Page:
Having Trouble Paying Bills While You Wait for Your Workers’ Compensation Settlement?

Back to Articles

Posted by Emily Anderson

Image of Stressed man paying bills on a laptop

Attention! Iowa’s Workers’ Compensation laws changed July 1, 2017. This article’s information may be out of date. Visit our Workers’ Compensation Page for more information.

If you have a work injury and cannot work as normal, paying bills can suddenly become a serious issue.  Waiting on workers’ compensation checks to come in the mail can be stressful.  You never know if your checks will be coming in on time or in some cases if they’ll come at all.

Once you receive your weekly benefits check, you wonder if the amount you’re receiving is correct.  If you’re having difficulty paying your medical and other bills while you are waiting on your workers’ compensation settlement, consider these tips to make it a little easier.

Submit Your Bills to Health Insurance or Make Payment Arrangements

If the workers’ compensation insurance company has denied your claim, and is not paying for medical care related to your work injury, it is important that you don’t let the bills go unpaid.  If you have private health insurance, Medicare or Medicaid, tell your providers to submit the bills to insurance.  If your workers’ compensation claim is denied, an insurance company cannot legally deny coverage of your medical bills simply because your care is related to a work injury.

If you don’t have health insurance, try to apply for Medicaid to cover bills going forward.  For outstanding bills, trying to make payment arrangements with the hospital.  Technically, medical providers are not allowed to send your medical bills to collections while a workers’ compensation claim is pending—that doesn’t mean they don’t try and once the bills have been sent to collections, the damage has been done.  Even if you can only pay $5 per month, try to make a payment arrangement.

Explain your situation and ask them to lower your payments to a more manageable amount until you can get back on your feet.  Do not tell them when or how much you may be receiving for your workers’ compensation settlement.

Seek Help with Living Expenses

Local community programs can offer support if you are having a difficult time making ends meet.  If you live in the Cedar Rapids area, you can contact Linn County General Assistance at 319-892-5850, contact the United Way of East Central Iowa at 319-739-4211, or simply dial 2-1-1 on your landline.  If you live in the Waterloo area, you can contact the Black Hawk County General Assistance at 319-292-2261.  These programs may be able to help you with rent assistance, food, clothing, and utilities.  Contact them to learn more.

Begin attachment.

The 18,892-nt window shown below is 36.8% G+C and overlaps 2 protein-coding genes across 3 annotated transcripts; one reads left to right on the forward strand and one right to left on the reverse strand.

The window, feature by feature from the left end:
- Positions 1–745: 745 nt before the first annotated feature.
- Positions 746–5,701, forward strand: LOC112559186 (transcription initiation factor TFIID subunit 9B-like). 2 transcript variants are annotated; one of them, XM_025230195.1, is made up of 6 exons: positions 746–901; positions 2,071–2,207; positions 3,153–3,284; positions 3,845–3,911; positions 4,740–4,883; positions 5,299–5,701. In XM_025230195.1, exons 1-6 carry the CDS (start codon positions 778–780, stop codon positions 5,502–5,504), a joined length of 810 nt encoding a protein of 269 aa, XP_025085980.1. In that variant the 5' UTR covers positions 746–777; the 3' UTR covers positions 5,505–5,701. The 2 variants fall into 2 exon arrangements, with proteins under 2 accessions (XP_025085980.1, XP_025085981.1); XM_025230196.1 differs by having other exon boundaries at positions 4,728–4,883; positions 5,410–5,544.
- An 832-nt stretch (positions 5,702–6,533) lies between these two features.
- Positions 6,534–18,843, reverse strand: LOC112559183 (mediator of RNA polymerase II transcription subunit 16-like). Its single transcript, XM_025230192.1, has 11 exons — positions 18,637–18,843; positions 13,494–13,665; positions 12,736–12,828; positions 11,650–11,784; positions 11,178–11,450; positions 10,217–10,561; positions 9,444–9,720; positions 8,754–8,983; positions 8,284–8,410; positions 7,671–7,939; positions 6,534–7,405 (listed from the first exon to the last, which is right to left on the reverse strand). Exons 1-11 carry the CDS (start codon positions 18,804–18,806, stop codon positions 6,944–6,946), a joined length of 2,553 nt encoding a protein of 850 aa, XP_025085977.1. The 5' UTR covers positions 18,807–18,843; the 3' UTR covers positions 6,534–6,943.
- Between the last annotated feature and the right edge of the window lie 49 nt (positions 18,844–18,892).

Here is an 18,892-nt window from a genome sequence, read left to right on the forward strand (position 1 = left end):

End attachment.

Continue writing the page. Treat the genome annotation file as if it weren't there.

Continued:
Ask Family and Friends for Assistance

Check with your family and friends to see if they can offer any financial help.  Although you may not want to borrow from your loved ones, it may be necessary in order to pay your bills.  Establish a repayment plan with them and negotiate interest if they require it.

Borrow Against Your 401(k)

If you have a 401(k), you may be able to pull money out of your account early to pay for your medical bills. There are two ways to do this: you can take out a loan against your 401(k) or you can apply for a hardship withdrawal.  A loan is preferable, as you are not subject to taxes or the ten-percent penalty fee.   If you have an immediate need and your employer doesn’t allow 401(k) loans, you may be able to apply for a hardship withdrawal.  This is money that you cannot repay and has a very strict set of rules in order to withdraw the money you need.

Do Not Take Out a Legal Financing Loan

You should not take out a legal financing loan against your workers’ compensation settlement.  Although this may seem like an attractive option, read the fine print.  These companies charge outrageous fees just to get the loan, and then can and will charge you over 50 percent interest on your loan–and it’s perfectly legal to do so!  Even if you receive a substantial settlement for your work injury, you may end up with little to no money after you pay back the loan plus high interest.  This is especially true if you take out the loan at the start of your workers’ compensation claim, because the interest on these loans accrues substantially over time.  You should not pursue this option before talking to a workers’ compensation attorney.  They may be able to find you help through other channels.

If you have questions about settling your workers’ compensation claim, contact RSH Legal at 1-319-774-1542.

Looking for Iowa Legal Help?

Find out how to get treated fairly after an injury or disability in Iowa

For a free, no-obligation case evaluation, call us at (319) 409-6575
or fill out our Free Case Evaluation form to reach us online